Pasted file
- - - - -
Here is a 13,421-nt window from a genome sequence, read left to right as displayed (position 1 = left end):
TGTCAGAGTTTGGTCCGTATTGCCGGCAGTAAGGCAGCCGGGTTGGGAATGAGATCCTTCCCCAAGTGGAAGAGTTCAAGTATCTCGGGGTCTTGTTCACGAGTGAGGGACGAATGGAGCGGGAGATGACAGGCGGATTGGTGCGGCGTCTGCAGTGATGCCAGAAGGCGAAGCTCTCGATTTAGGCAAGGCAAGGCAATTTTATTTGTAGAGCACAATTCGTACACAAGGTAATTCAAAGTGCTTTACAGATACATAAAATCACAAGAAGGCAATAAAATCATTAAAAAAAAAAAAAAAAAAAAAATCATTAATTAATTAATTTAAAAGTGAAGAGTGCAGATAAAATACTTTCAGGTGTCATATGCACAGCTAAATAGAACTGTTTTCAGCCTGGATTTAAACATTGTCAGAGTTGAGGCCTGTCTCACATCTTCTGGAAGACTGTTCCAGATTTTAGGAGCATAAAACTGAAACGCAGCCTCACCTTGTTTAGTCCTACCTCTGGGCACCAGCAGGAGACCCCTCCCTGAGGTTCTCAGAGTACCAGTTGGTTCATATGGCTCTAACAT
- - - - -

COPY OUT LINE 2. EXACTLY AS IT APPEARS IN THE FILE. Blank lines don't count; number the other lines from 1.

TGTCAGAGTTTGGTCCGTATTGCCGGCAGTAAGGCAGCCGGGTTGGGAATGAGATCCTTCCCCAAGTGGAAGAGTTCAAGTATCTCGGGGTCTTGTTCACGAGTGAGGGACGAATGGAGCGGGAGATGACAGGCGGATTGGTGCGGCGTCTGCAGTGATGCCAGAAGGCGAAGCTCTCGATTTAGGCAAGGCAAGGCAATTTTATTTGTAGAGCACAATTCGTACACAAGGTAATTCAAAGTGCTTTACAGATACATAAAATCACAAGAAGGCAATAAAATCATTAAAAAAAAAAAAAAAAAAAAAATCATTAATTAATTAATTTAAAAGTGAAGAGTGCAGATAAAATACTTTCAGGTGTCATATGCACAGCTAAATAGAACTGTTTTCAGCCTGGATTTAAACATTGTCAGAGTTGAGGCCTGTCTCACATCTTCTGGAAGACTGTTCCAGATTTTAGGAGCATAAAACTGAAACGCAGCCTCACCTTGTTTAGTCCTACCTCTGGGCACCAGCAGGAGACCCCTCCCTGAGGTTCTCAGAGTACCAGTTGGTTCATATGGCTCTAACAT